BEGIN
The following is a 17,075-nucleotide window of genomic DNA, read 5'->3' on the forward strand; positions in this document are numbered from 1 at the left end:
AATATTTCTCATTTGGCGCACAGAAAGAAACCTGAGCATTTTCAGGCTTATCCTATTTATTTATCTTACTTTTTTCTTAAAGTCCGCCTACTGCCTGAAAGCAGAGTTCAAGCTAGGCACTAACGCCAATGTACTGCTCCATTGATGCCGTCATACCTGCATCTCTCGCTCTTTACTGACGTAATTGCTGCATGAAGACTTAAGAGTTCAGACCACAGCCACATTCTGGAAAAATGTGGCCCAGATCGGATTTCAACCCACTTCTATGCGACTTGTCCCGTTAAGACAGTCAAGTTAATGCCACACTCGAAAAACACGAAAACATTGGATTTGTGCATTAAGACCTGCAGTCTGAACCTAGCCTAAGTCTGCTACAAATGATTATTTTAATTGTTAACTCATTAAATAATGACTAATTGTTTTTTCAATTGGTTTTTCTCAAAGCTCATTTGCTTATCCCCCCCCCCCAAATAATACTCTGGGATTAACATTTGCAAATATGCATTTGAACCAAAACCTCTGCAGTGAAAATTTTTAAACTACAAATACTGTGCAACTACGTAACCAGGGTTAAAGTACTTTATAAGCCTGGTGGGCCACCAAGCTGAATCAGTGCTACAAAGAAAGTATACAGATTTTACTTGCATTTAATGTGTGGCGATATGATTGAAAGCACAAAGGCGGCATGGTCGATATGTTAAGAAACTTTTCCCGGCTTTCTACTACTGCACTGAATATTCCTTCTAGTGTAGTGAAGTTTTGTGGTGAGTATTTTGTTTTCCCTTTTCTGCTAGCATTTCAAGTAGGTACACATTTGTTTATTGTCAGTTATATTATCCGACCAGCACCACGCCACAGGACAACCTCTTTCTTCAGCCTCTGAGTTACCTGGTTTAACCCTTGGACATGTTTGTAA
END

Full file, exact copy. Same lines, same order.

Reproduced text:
The following is a 17,075-nucleotide window of genomic DNA, read 5'->3' on the forward strand; positions in this document are numbered from 1 at the left end:
AATATTTCTCATTTGGCGCACAGAAAGAAACCTGAGCATTTTCAGGCTTATCCTATTTATTTATCTTACTTTTTTCTTAAAGTCCGCCTACTGCCTGAAAGCAGAGTTCAAGCTAGGCACTAACGCCAATGTACTGCTCCATTGATGCCGTCATACCTGCATCTCTCGCTCTTTACTGACGTAATTGCTGCATGAAGACTTAAGAGTTCAGACCACAGCCACATTCTGGAAAAATGTGGCCCAGATCGGATTTCAACCCACTTCTATGCGACTTGTCCCGTTAAGACAGTCAAGTTAATGCCACACTCGAAAAACACGAAAACATTGGATTTGTGCATTAAGACCTGCAGTCTGAACCTAGCCTAAGTCTGCTACAAATGATTATTTTAATTGTTAACTCATTAAATAATGACTAATTGTTTTTTCAATTGGTTTTTCTCAAAGCTCATTTGCTTATCCCCCCCCCCCAAATAATACTCTGGGATTAACATTTGCAAATATGCATTTGAACCAAAACCTCTGCAGTGAAAATTTTTAAACTACAAATACTGTGCAACTACGTAACCAGGGTTAAAGTACTTTATAAGCCTGGTGGGCCACCAAGCTGAATCAGTGCTACAAAGAAAGTATACAGATTTTACTTGCATTTAATGTGTGGCGATATGATTGAAAGCACAAAGGCGGCATGGTCGATATGTTAAGAAACTTTTCCCGGCTTTCTACTACTGCACTGAATATTCCTTCTAGTGTAGTGAAGTTTTGTGGTGAGTATTTTGTTTTCCCTTTTCTGCTAGCATTTCAAGTAGGTACACATTTGTTTATTGTCAGTTATATTATCCGACCAGCACCACGCCACAGGACAACCTCTTTCTTCAGCCTCTGAGTTACCTGGTTTAACCCTTGGACATGTTTGTAA